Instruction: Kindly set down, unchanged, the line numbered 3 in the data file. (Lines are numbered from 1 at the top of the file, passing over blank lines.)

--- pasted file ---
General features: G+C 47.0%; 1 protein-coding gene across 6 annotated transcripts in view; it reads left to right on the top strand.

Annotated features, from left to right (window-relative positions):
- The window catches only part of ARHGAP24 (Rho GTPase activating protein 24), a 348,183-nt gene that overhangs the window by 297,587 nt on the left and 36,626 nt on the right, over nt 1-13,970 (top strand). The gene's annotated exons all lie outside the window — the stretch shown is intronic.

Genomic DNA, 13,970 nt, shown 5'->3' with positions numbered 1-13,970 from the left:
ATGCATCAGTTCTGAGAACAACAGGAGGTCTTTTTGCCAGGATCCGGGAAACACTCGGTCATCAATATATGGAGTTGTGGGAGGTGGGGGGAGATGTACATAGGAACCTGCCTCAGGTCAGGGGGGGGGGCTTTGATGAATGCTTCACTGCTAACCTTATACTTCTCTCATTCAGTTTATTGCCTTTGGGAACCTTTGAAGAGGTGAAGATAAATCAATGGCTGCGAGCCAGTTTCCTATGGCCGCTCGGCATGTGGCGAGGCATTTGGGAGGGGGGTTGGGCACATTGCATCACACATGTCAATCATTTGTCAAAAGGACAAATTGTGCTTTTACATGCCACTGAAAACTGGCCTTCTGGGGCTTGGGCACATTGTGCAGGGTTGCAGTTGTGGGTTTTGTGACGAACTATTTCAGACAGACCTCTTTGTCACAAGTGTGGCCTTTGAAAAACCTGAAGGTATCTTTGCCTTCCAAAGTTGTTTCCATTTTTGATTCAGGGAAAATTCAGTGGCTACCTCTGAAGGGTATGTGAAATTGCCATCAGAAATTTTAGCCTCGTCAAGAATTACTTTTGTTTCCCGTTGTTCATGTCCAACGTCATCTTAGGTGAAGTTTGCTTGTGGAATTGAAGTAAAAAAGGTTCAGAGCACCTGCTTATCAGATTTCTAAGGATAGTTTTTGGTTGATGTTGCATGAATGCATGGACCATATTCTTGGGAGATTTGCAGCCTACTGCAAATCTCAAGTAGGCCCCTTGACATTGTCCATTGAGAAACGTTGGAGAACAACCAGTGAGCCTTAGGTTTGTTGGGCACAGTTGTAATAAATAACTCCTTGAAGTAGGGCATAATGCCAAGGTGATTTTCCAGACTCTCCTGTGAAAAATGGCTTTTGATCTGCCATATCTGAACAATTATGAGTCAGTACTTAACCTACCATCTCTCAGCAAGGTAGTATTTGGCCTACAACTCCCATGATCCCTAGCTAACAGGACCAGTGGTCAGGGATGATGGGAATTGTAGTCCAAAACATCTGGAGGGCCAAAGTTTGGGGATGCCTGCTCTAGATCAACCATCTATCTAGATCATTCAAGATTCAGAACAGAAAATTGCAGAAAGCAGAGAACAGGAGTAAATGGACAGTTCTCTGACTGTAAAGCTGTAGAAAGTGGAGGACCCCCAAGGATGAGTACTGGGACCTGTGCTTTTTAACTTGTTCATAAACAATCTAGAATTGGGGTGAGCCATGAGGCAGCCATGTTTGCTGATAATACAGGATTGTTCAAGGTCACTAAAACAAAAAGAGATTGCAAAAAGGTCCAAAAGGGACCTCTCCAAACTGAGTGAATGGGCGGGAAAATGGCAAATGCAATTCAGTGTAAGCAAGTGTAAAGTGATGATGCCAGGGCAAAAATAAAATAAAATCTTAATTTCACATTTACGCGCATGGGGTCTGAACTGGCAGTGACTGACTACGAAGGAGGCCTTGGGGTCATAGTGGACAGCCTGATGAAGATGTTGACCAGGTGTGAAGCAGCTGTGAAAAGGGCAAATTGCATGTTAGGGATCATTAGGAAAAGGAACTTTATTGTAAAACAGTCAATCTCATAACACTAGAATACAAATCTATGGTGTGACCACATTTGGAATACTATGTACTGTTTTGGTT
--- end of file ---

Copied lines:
- The window catches only part of ARHGAP24 (Rho GTPase activating protein 24), a 348,183-nt gene that overhangs the window by 297,587 nt on the left and 36,626 nt on the right, over nt 1-13,970 (top strand). The gene's annotated exons all lie outside the window — the stretch shown is intronic.